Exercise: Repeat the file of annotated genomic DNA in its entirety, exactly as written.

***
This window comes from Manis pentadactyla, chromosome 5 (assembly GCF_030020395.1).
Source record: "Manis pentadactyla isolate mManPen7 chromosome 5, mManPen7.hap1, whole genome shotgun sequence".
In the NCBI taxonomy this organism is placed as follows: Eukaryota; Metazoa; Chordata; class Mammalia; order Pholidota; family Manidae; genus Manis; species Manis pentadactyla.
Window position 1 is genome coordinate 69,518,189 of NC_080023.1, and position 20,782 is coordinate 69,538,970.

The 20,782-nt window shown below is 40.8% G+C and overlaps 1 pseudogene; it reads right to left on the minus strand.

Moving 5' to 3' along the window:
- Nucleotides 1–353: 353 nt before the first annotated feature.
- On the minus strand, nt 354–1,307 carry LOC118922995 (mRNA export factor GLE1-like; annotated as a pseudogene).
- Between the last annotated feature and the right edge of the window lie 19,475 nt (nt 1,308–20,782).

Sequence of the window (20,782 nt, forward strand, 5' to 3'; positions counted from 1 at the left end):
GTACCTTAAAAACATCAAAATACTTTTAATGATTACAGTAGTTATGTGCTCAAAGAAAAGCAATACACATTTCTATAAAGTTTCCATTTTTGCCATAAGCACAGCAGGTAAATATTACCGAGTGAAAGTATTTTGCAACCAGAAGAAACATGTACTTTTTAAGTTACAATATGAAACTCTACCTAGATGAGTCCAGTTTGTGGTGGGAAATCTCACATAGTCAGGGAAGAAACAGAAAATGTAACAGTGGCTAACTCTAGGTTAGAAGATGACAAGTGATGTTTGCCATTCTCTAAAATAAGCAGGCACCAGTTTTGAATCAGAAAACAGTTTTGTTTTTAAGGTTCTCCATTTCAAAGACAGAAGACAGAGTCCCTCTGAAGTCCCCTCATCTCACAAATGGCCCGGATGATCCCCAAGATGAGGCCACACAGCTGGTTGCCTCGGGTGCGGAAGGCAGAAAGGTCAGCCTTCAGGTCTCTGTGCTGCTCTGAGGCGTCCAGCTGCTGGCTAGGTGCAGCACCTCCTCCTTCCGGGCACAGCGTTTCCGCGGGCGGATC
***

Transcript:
This window comes from Manis pentadactyla, chromosome 5 (assembly GCF_030020395.1).
Source record: "Manis pentadactyla isolate mManPen7 chromosome 5, mManPen7.hap1, whole genome shotgun sequence".
In the NCBI taxonomy this organism is placed as follows: Eukaryota; Metazoa; Chordata; class Mammalia; order Pholidota; family Manidae; genus Manis; species Manis pentadactyla.
Window position 1 is genome coordinate 69,518,189 of NC_080023.1, and position 20,782 is coordinate 69,538,970.

The 20,782-nt window shown below is 40.8% G+C and overlaps 1 pseudogene; it reads right to left on the minus strand.

Moving 5' to 3' along the window:
- Nucleotides 1–353: 353 nt before the first annotated feature.
- On the minus strand, nt 354–1,307 carry LOC118922995 (mRNA export factor GLE1-like; annotated as a pseudogene).
- Between the last annotated feature and the right edge of the window lie 19,475 nt (nt 1,308–20,782).

Sequence of the window (20,782 nt, forward strand, 5' to 3'; positions counted from 1 at the left end):
GTACCTTAAAAACATCAAAATACTTTTAATGATTACAGTAGTTATGTGCTCAAAGAAAAGCAATACACATTTCTATAAAGTTTCCATTTTTGCCATAAGCACAGCAGGTAAATATTACCGAGTGAAAGTATTTTGCAACCAGAAGAAACATGTACTTTTTAAGTTACAATATGAAACTCTACCTAGATGAGTCCAGTTTGTGGTGGGAAATCTCACATAGTCAGGGAAGAAACAGAAAATGTAACAGTGGCTAACTCTAGGTTAGAAGATGACAAGTGATGTTTGCCATTCTCTAAAATAAGCAGGCACCAGTTTTGAATCAGAAAACAGTTTTGTTTTTAAGGTTCTCCATTTCAAAGACAGAAGACAGAGTCCCTCTGAAGTCCCCTCATCTCACAAATGGCCCGGATGATCCCCAAGATGAGGCCACACAGCTGGTTGCCTCGGGTGCGGAAGGCAGAAAGGTCAGCCTTCAGGTCTCTGTGCTGCTCTGAGGCGTCCAGCTGCTGGCTAGGTGCAGCACCTCCTCCTTCCGGGCACAGCGTTTCCGCGGGCGGATC